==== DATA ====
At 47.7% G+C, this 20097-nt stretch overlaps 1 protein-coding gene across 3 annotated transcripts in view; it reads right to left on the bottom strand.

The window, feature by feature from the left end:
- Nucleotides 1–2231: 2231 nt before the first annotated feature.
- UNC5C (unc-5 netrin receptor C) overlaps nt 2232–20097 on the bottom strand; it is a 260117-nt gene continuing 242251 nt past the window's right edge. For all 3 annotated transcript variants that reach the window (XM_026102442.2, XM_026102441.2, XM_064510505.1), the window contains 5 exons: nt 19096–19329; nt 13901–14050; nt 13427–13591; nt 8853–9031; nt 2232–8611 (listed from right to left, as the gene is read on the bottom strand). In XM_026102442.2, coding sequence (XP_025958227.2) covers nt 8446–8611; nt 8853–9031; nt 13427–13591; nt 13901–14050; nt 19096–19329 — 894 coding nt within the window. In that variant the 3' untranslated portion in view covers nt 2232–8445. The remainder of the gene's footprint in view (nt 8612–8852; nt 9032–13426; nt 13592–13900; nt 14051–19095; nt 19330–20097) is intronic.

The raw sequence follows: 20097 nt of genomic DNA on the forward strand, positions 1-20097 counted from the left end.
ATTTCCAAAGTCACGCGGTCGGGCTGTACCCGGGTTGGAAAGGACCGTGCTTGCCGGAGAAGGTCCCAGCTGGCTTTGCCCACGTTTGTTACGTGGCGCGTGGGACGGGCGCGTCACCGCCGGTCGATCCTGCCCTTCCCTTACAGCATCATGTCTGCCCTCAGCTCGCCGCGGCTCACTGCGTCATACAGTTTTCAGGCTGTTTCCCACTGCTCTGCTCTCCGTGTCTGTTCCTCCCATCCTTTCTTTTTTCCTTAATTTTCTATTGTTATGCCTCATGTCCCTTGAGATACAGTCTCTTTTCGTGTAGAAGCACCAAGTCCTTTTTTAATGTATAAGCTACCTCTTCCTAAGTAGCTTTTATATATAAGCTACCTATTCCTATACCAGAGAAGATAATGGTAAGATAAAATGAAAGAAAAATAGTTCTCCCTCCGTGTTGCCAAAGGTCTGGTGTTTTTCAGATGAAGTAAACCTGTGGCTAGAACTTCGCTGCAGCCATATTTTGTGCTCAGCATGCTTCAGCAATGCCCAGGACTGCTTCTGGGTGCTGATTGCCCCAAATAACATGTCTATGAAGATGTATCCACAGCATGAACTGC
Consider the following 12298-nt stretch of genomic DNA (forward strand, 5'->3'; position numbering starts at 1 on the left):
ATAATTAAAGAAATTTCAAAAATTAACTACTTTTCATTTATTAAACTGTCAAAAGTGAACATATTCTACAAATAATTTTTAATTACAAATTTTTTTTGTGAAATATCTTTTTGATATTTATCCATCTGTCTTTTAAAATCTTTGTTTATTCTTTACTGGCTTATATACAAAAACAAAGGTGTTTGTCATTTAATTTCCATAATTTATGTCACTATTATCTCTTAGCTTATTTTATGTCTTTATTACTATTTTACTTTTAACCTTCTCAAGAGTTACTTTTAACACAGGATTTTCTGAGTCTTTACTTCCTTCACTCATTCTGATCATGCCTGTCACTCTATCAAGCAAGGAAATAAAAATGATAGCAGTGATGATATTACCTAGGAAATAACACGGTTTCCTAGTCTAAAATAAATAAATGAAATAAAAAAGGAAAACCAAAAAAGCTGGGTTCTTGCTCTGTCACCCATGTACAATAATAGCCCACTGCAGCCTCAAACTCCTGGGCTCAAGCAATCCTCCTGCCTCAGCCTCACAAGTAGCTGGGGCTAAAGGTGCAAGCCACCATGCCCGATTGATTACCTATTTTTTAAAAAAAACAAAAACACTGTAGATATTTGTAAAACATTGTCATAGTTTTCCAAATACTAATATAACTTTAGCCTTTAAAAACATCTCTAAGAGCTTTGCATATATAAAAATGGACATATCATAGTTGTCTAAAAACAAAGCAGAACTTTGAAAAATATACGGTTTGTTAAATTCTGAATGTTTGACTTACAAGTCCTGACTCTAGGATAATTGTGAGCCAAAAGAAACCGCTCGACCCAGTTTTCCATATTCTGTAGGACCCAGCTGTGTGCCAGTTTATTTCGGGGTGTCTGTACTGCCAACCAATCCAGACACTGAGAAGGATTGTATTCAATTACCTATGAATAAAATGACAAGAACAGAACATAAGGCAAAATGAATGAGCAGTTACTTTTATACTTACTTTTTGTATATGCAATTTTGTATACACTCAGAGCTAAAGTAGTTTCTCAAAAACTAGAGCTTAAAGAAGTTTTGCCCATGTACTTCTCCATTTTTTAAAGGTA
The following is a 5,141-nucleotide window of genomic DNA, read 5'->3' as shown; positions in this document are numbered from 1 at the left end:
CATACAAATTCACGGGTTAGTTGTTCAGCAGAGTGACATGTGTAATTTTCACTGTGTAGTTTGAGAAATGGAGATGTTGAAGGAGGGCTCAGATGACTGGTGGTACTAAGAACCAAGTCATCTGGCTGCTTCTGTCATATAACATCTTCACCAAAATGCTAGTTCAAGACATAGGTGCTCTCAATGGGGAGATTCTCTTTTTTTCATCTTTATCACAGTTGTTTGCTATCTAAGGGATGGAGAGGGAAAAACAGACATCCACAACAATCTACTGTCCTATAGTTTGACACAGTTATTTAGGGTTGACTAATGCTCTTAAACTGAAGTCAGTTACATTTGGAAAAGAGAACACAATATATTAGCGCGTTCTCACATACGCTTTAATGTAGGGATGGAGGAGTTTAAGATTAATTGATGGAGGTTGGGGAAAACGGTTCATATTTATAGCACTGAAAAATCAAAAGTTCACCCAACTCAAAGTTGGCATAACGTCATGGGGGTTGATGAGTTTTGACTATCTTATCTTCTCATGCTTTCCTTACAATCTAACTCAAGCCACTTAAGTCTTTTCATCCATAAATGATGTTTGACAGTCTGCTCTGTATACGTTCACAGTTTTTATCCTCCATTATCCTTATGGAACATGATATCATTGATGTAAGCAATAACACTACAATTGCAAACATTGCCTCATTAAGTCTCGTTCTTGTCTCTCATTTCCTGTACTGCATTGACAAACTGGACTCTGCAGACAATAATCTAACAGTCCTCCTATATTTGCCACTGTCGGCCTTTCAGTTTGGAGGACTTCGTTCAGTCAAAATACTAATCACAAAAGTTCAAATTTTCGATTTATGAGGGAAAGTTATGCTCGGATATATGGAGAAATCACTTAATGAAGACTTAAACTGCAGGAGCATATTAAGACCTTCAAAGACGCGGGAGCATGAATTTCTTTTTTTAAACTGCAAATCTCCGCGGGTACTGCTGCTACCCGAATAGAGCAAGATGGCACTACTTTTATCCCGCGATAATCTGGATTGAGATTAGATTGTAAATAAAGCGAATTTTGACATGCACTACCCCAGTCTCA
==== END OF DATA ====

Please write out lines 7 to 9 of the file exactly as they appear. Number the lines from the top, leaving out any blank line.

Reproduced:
Consider the following 12298-nt stretch of genomic DNA (forward strand, 5'->3'; position numbering starts at 1 on the left):
ATAATTAAAGAAATTTCAAAAATTAACTACTTTTCATTTATTAAACTGTCAAAAGTGAACATATTCTACAAATAATTTTTAATTACAAATTTTTTTTGTGAAATATCTTTTTGATATTTATCCATCTGTCTTTTAAAATCTTTGTTTATTCTTTACTGGCTTATATACAAAAACAAAGGTGTTTGTCATTTAATTTCCATAATTTATGTCACTATTATCTCTTAGCTTATTTTATGTCTTTATTACTATTTTACTTTTAACCTTCTCAAGAGTTACTTTTAACACAGGATTTTCTGAGTCTTTACTTCCTTCACTCATTCTGATCATGCCTGTCACTCTATCAAGCAAGGAAATAAAAATGATAGCAGTGATGATATTACCTAGGAAATAACACGGTTTCCTAGTCTAAAATAAATAAATGAAATAAAAAAGGAAAACCAAAAAAGCTGGGTTCTTGCTCTGTCACCCATGTACAATAATAGCCCACTGCAGCCTCAAACTCCTGGGCTCAAGCAATCCTCCTGCCTCAGCCTCACAAGTAGCTGGGGCTAAAGGTGCAAGCCACCATGCCCGATTGATTACCTATTTTTTAAAAAAAACAAAAACACTGTAGATATTTGTAAAACATTGTCATAGTTTTCCAAATACTAATATAACTTTAGCCTTTAAAAACATCTCTAAGAGCTTTGCATATATAAAAATGGACATATCATAGTTGTCTAAAAACAAAGCAGAACTTTGAAAAATATACGGTTTGTTAAATTCTGAATGTTTGACTTACAAGTCCTGACTCTAGGATAATTGTGAGCCAAAAGAAACCGCTCGACCCAGTTTTCCATATTCTGTAGGACCCAGCTGTGTGCCAGTTTATTTCGGGGTGTCTGTACTGCCAACCAATCCAGACACTGAGAAGGATTGTATTCAATTACCTATGAATAAAATGACAAGAACAGAACATAAGGCAAAATGAATGAGCAGTTACTTTTATACTTACTTTTTGTATATGCAATTTTGTATACACTCAGAGCTAAAGTAGTTTCTCAAAAACTAGAGCTTAAAGAAGTTTTGCCCATGTACTTCTCCATTTTTTAAAGGTA
The following is a 5,141-nucleotide window of genomic DNA, read 5'->3' as shown; positions in this document are numbered from 1 at the left end: